It seemed like every Apollo fan's dream: tracking down the surviving nine men who walked on the moon to discuss the landings and their lives since returning to Earth. As Andrew Smith discovered, however, the task required squaring the imagery of his lunar-age childhood with the baggage of the Cold War and the irreversible effects of time. It also required a certain amount of soul-searching just to figure out what he wanted to find. Given all of this, it should follow that his resulting book, Moondust: In Search of the Men Who Fell to Earth, is an inherently sad chronicle of disillusionment, but it isn't. Instead, Smith comes to terms with the various issues, examines the impact of the Apollo program on national and world culture and provides the biographical sketches, updates and astronaut face-time coveted by his fellow space fans.

As he meets his famous subjects one by one, he finally detects a pattern in the apparent randomness of their post-Apollo career trajectories. He finds the lunar module pilots Aldrin, Bean, Mitchell, Duke and Schmitt much more expressive of their lunar experience, which, he says, seems to remain a vivid part of their lives. Of the mission commanders, he writes: Armstrong, Young, Cernan, Scott: I can admire them all in different ways, but wouldn't want them near me if I was a talk-show host or composer of sonnets. He surmises that legendary astronaut puppeteer Deke Slayton knew exactly what he was doing when he put these men in the right seat, the commander's seat.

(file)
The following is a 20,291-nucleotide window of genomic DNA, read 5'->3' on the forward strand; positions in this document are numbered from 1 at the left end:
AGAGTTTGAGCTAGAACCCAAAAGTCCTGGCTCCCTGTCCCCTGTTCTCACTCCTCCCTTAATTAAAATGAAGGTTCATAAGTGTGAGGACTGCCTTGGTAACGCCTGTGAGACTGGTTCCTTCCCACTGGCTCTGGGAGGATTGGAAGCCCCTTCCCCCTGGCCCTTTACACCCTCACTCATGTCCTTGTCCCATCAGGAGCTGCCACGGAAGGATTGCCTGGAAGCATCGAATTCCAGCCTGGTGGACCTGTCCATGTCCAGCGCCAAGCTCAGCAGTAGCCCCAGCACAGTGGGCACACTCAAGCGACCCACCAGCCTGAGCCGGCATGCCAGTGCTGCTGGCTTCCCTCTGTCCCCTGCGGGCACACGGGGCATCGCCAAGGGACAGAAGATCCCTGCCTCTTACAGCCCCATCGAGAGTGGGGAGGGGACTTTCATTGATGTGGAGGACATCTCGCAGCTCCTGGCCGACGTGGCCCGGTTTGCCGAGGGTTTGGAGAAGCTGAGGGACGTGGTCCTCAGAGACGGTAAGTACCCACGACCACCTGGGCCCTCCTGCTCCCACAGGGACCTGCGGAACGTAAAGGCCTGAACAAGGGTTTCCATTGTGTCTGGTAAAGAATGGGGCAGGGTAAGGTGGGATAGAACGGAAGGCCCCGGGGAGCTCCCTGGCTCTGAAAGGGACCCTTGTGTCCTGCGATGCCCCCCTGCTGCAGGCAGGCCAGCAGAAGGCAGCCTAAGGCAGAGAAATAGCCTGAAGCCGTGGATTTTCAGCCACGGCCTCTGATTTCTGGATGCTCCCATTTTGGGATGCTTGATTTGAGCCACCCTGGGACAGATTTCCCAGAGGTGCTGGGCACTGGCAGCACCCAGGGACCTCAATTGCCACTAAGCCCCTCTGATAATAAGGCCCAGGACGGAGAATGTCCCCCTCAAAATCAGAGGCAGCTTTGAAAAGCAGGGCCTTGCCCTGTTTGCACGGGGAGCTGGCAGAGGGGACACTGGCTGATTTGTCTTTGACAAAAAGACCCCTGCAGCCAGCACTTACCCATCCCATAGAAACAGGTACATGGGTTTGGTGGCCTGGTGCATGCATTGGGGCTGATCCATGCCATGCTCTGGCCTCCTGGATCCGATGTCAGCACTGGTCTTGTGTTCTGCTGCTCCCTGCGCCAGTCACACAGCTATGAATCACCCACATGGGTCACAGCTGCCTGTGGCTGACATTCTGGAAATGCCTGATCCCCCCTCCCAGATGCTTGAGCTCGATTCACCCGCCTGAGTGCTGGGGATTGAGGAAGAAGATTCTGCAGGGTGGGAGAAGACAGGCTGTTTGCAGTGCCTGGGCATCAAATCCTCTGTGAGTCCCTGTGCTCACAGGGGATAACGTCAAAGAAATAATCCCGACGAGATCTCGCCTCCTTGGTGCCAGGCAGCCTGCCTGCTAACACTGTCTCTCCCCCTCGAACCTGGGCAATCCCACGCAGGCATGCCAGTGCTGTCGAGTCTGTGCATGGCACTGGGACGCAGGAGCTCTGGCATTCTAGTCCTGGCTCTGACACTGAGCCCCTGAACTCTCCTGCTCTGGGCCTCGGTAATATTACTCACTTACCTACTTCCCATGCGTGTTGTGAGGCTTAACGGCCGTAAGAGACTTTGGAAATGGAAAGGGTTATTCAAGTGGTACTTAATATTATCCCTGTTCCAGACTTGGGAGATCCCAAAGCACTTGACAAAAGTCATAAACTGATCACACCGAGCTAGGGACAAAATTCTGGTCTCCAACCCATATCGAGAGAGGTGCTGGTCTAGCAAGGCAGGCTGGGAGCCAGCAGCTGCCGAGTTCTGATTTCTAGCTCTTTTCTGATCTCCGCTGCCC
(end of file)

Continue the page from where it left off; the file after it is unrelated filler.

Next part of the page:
Slayton, Kranz, Kraft and other behind-the-scenes men are part of Smith's succinct overview of Apollo. He covers everything from the politics that led to its creation (and then to its end) to the so-called Mercury 13 women candidates and even the Apollo wives' subtle attempts at subterfuge against the mighty NASA PR machine. He delivers it all in well-written, conversational prose infused with a touch of British wit and a delightful ability to recapture the wide-eyed innocence with which he watched the Apollo era unfold.

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